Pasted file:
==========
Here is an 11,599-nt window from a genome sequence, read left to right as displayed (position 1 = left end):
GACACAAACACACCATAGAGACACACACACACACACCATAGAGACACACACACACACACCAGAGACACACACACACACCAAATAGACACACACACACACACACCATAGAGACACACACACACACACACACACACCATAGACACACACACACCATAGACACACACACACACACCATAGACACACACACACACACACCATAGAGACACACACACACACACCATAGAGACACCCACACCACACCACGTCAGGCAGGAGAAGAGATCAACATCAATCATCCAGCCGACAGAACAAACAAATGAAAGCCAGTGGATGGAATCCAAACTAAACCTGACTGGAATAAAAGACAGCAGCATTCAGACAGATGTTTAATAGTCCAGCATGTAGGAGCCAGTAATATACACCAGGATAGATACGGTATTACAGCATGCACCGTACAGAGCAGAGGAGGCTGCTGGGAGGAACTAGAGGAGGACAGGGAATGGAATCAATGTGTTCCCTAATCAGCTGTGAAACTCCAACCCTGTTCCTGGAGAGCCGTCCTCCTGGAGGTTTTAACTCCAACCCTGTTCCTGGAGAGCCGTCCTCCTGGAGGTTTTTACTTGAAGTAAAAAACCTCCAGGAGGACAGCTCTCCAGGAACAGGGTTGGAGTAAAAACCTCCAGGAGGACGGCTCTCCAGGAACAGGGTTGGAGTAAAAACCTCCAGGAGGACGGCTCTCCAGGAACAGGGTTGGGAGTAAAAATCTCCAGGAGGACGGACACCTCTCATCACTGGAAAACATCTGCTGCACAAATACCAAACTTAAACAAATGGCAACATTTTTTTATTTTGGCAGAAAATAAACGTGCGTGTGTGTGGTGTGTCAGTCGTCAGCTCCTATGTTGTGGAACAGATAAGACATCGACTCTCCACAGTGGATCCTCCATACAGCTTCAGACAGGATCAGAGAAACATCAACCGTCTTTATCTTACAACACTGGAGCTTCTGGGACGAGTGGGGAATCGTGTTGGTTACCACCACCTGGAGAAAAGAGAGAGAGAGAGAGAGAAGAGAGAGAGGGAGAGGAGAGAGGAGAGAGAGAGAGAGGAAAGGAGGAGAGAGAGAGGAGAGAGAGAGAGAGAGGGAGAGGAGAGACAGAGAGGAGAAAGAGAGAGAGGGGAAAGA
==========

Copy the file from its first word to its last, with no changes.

Here is an 11,599-nt window from a genome sequence, read left to right as displayed (position 1 = left end):
GACACAAACACACCATAGAGACACACACACACACACCATAGAGACACACACACACACACCAGAGACACACACACACACCAAATAGACACACACACACACACACCATAGAGACACACACACACACACACACACACCATAGACACACACACACCATAGACACACACACACACACCATAGACACACACACACACACACCATAGAGACACACACACACACACCATAGAGACACCCACACCACACCACGTCAGGCAGGAGAAGAGATCAACATCAATCATCCAGCCGACAGAACAAACAAATGAAAGCCAGTGGATGGAATCCAAACTAAACCTGACTGGAATAAAAGACAGCAGCATTCAGACAGATGTTTAATAGTCCAGCATGTAGGAGCCAGTAATATACACCAGGATAGATACGGTATTACAGCATGCACCGTACAGAGCAGAGGAGGCTGCTGGGAGGAACTAGAGGAGGACAGGGAATGGAATCAATGTGTTCCCTAATCAGCTGTGAAACTCCAACCCTGTTCCTGGAGAGCCGTCCTCCTGGAGGTTTTAACTCCAACCCTGTTCCTGGAGAGCCGTCCTCCTGGAGGTTTTTACTTGAAGTAAAAAACCTCCAGGAGGACAGCTCTCCAGGAACAGGGTTGGAGTAAAAACCTCCAGGAGGACGGCTCTCCAGGAACAGGGTTGGAGTAAAAACCTCCAGGAGGACGGCTCTCCAGGAACAGGGTTGGGAGTAAAAATCTCCAGGAGGACGGACACCTCTCATCACTGGAAAACATCTGCTGCACAAATACCAAACTTAAACAAATGGCAACATTTTTTTATTTTGGCAGAAAATAAACGTGCGTGTGTGTGGTGTGTCAGTCGTCAGCTCCTATGTTGTGGAACAGATAAGACATCGACTCTCCACAGTGGATCCTCCATACAGCTTCAGACAGGATCAGAGAAACATCAACCGTCTTTATCTTACAACACTGGAGCTTCTGGGACGAGTGGGGAATCGTGTTGGTTACCACCACCTGGAGAAAAGAGAGAGAGAGAGAGAGAAGAGAGAGAGGGAGAGGAGAGAGGAGAGAGAGAGAGAGGAAAGGAGGAGAGAGAGAGGAGAGAGAGAGAGAGAGGGAGAGGAGAGACAGAGAGGAGAAAGAGAGAGAGGGGAAAGA